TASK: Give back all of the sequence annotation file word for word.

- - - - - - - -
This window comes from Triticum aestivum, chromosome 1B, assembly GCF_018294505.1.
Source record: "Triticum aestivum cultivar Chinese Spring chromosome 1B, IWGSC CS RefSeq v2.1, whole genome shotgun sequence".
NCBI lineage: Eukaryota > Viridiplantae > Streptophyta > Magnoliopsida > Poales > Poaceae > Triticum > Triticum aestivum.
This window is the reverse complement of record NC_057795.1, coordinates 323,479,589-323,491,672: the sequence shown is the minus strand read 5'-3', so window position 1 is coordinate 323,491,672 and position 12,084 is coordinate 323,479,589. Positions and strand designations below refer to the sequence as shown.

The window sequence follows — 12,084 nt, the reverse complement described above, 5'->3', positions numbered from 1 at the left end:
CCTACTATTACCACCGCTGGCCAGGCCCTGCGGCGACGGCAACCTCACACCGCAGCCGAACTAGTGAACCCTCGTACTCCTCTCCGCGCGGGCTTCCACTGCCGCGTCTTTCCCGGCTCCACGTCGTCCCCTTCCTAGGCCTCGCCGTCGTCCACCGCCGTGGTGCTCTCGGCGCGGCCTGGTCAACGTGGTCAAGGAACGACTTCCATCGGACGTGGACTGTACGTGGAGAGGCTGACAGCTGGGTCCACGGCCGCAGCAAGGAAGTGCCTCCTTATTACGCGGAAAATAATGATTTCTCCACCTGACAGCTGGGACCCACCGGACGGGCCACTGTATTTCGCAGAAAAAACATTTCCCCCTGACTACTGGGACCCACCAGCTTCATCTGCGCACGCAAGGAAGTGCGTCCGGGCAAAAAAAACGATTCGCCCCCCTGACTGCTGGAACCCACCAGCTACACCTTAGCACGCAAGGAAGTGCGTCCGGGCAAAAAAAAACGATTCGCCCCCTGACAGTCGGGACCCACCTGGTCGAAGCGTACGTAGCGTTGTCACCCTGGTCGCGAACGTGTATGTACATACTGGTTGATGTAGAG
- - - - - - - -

This window comes from Triticum aestivum, chromosome 1B, assembly GCF_018294505.1.
Source record: "Triticum aestivum cultivar Chinese Spring chromosome 1B, IWGSC CS RefSeq v2.1, whole genome shotgun sequence".
NCBI lineage: Eukaryota > Viridiplantae > Streptophyta > Magnoliopsida > Poales > Poaceae > Triticum > Triticum aestivum.
This window is the reverse complement of record NC_057795.1, coordinates 323,479,589-323,491,672: the sequence shown is the minus strand read 5'-3', so window position 1 is coordinate 323,491,672 and position 12,084 is coordinate 323,479,589. Positions and strand designations below refer to the sequence as shown.

The window sequence follows — 12,084 nt, the reverse complement described above, 5'->3', positions numbered from 1 at the left end:
CCTACTATTACCACCGCTGGCCAGGCCCTGCGGCGACGGCAACCTCACACCGCAGCCGAACTAGTGAACCCTCGTACTCCTCTCCGCGCGGGCTTCCACTGCCGCGTCTTTCCCGGCTCCACGTCGTCCCCTTCCTAGGCCTCGCCGTCGTCCACCGCCGTGGTGCTCTCGGCGCGGCCTGGTCAACGTGGTCAAGGAACGACTTCCATCGGACGTGGACTGTACGTGGAGAGGCTGACAGCTGGGTCCACGGCCGCAGCAAGGAAGTGCCTCCTTATTACGCGGAAAATAATGATTTCTCCACCTGACAGCTGGGACCCACCGGACGGGCCACTGTATTTCGCAGAAAAAACATTTCCCCCTGACTACTGGGACCCACCAGCTTCATCTGCGCACGCAAGGAAGTGCGTCCGGGCAAAAAAAACGATTCGCCCCCCTGACTGCTGGAACCCACCAGCTACACCTTAGCACGCAAGGAAGTGCGTCCGGGCAAAAAAAAACGATTCGCCCCCTGACAGTCGGGACCCACCTGGTCGAAGCGTACGTAGCGTTGTCACCCTGGTCGCGAACGTGTATGTACATACTGGTTGATGTAGAG